Over the past few decades, an increasing amount of research has highlighted the links between the built environment and mental health. On one hand, the built environment is often seen as a significant source of mental distress, while on the other, thoughtfully designed spaces and places destined for mental health care are central for positive patient outcomes.
With the annual cost to society in England of £100 billion, it is important that architects approach the design of spaces for mental health care with necessary theoretical and empirical research on hand. Beyond privacy, natural light, noise reduction, space and better communication, what other key characteristics should architects incorporate in their designs? Taking the needs of both staff and patients as a starting point, this panel discussion created in partnership with the Museum of Architecture will look at how architects can design therapeutic environments that minimise restraint, uphold patient dignity and aid recovery.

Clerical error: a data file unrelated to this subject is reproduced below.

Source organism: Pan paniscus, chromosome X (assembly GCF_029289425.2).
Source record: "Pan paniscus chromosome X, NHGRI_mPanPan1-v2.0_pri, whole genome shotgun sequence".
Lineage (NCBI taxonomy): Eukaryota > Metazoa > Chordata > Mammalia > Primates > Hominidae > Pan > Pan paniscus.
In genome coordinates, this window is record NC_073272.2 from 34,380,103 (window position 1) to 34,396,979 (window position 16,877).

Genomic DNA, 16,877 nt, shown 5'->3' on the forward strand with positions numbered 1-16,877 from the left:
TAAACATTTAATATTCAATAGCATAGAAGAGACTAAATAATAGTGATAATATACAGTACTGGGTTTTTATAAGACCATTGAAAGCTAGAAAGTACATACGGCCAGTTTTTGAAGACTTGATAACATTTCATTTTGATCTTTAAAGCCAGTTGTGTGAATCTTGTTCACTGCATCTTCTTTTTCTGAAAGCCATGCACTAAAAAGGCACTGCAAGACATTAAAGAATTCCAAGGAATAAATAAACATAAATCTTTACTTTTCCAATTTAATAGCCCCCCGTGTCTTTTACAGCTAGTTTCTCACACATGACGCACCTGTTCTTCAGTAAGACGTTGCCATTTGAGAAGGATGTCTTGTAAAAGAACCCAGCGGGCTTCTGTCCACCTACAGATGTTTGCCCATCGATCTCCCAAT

- Dr Evangelia Chrysikou, senior research and Marie Curie fellow at Space Syntax Lab, the Bartlett, UCL
- Ruairi Reeves, associate director at Medical Architecture
- Wendy de Silva, mental health lead at IBI Group
- Chair: Joe Forster, president of Design in Mental Health Network
A partnership between The Building Centre and Museum of Architecture.